And people say Twilight is gay…
Count Gaylord (Tim Kramer) and his servant Boris (Rand Remington) head to Los Angeles after one of the Count’s converts, the Marquis de Suede (Steve Collins) appears there. There’s a hell of a lot more gay sex than plot, which makes it a lot harder … tougher to discuss this one than usual. Not because there’s anything wrong with gayness, but when a film is 93% scenes of sexual activity, there’s painfully little plot left….
This is not the first pornographic vampire story I’ve seen, there seem to be enough of them to create a weekend-long festival of naked people covered in blood. This is not the first gay pornographic film I’ve seen either, as part of my minor in human sexuality I became well-acquainted with the mechanics of men having sex with men. For all of you who keep thinking ‘ewwwww’ grow the hell up, once you do you’ll realize that it’s, essentially, boring to watch. It does give you guys – and most of the people thinking ‘ewwwww’ are guys – a chance to understand why most women get fed up with films featuring topless women. However, despite all that silliness, this is the first gay pornographic vampire film I’ve seen. I’m not in any hurry to see another.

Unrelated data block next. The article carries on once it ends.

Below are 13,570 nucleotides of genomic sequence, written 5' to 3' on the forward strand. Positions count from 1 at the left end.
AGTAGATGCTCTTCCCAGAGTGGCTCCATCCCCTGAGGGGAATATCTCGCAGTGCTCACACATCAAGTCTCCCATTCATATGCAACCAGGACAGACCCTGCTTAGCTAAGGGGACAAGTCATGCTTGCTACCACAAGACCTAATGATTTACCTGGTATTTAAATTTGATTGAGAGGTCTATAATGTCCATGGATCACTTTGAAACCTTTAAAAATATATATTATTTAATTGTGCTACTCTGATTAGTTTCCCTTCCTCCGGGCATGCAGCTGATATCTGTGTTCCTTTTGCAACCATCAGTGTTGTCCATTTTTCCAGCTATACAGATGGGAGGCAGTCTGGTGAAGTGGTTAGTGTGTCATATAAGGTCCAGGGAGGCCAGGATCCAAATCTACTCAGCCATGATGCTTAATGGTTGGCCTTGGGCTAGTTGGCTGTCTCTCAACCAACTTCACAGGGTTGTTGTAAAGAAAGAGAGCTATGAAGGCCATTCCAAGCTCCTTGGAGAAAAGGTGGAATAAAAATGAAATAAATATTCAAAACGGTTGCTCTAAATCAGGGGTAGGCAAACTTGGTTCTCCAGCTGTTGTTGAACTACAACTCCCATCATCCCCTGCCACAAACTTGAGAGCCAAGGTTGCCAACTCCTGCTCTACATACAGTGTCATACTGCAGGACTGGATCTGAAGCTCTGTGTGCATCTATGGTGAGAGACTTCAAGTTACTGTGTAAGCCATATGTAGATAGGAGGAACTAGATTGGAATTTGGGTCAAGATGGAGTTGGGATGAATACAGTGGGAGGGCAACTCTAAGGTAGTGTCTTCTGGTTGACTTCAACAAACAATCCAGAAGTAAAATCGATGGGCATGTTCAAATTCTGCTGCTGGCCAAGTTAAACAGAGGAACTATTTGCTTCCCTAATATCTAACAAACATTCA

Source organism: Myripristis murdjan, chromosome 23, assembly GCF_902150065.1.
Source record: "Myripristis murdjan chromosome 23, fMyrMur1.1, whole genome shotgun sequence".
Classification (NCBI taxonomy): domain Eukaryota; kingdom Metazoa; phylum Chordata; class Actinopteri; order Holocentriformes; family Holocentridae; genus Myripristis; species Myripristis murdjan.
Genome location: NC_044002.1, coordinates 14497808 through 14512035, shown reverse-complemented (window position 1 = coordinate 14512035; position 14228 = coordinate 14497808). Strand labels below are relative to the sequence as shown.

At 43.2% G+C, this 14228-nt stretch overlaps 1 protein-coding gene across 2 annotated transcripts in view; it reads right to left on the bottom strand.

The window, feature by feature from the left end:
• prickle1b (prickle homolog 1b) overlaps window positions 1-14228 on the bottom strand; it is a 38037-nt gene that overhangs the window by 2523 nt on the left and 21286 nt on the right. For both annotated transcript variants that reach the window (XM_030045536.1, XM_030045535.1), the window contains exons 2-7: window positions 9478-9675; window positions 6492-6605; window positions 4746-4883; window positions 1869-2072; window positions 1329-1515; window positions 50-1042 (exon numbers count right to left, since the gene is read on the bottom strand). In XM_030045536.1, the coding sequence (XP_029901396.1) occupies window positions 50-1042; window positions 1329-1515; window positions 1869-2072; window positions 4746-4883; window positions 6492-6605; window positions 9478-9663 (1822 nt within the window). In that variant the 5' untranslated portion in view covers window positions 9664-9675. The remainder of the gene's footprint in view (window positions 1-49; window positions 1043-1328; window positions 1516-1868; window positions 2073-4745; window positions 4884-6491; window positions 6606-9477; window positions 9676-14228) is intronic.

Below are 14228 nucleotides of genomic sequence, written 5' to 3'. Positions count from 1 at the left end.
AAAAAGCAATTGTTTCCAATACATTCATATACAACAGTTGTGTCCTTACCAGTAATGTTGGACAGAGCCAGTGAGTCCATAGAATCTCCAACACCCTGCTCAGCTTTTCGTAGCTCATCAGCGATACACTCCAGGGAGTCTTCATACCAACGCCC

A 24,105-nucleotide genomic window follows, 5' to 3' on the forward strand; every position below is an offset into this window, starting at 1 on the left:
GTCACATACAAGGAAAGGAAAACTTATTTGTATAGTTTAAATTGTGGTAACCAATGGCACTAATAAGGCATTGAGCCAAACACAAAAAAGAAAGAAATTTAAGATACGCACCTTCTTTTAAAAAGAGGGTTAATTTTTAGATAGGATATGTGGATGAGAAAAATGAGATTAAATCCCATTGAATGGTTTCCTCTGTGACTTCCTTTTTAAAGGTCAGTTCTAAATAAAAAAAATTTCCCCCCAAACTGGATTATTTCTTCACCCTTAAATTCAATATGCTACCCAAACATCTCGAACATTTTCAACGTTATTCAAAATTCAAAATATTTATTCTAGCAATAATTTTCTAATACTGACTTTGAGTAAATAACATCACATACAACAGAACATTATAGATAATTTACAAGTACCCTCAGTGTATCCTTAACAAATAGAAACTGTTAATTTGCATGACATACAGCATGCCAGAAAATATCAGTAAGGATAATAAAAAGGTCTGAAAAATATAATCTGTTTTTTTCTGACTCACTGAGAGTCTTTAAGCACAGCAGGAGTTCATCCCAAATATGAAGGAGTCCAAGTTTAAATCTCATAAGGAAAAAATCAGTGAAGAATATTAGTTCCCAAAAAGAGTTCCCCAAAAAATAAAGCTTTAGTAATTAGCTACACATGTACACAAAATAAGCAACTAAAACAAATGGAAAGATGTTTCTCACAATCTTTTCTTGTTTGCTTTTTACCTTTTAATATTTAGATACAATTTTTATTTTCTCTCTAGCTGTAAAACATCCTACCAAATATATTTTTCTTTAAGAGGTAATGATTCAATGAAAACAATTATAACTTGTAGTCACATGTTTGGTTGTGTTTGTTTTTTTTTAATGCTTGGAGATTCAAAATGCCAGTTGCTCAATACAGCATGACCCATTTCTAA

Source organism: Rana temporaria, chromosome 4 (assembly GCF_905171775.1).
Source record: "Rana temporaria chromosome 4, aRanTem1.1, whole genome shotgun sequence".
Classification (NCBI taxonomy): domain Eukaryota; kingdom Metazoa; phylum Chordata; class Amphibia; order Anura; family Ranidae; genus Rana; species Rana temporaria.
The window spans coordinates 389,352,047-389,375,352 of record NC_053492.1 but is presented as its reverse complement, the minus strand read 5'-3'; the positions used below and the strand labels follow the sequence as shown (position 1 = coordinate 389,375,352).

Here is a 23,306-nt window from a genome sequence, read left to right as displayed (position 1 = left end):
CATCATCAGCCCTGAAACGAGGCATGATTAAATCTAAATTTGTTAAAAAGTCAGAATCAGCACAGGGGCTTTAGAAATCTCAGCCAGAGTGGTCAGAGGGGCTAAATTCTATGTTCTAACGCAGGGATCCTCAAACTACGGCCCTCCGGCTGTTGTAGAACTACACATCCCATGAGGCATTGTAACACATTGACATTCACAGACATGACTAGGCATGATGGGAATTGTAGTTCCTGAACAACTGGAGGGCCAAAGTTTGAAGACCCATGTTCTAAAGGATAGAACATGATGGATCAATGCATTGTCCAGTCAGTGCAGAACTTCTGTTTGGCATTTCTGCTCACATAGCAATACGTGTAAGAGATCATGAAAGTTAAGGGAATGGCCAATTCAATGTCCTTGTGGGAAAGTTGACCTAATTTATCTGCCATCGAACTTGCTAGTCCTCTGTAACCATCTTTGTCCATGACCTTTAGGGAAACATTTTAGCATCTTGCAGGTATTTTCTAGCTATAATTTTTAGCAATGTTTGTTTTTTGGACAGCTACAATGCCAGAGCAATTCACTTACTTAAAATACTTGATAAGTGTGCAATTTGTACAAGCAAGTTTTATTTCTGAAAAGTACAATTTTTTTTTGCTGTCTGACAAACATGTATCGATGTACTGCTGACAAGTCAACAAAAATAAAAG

The high point of this film is, without a doubt, the scene in the nightclub. Are you aware of that sex-show trick involving a woman using a certain muscle group to launch ping-pong balls into the air? One of the male performers – who’s wearing a single steel ring as a costume – does a similar trick with stainless-steel balls of about the same size, which would make them quite heavy. How he manages to fit so many where he’s decided to keep them is a bit of a mystery, one that I would rather not contemplate too … deeply.
This film could be looked at as the last gasp of an era. After AIDS began to claim many gay men in the 1980s, most gay pornographers began requiring condom use. This is in marked contrast to heterosexual porn in which condoms are a relatively recent phenomenon and are still not even close to a standard in the industry. More than simply representing a real division between pre and post mandatory condom use eras of porn, this film can be seen as a sort of allegory for the period. Count Gaylord destroys anyone he finds attractive because of his illness. If this wasn’t simply meant to be an escapist fantasy, which I suspect it was, it instead becomes a painfully poignant example of someone using film as their own wish-fulfillment.
I don’t feel right giving this a rating as I’m not the intended audience and, thus, found it boring.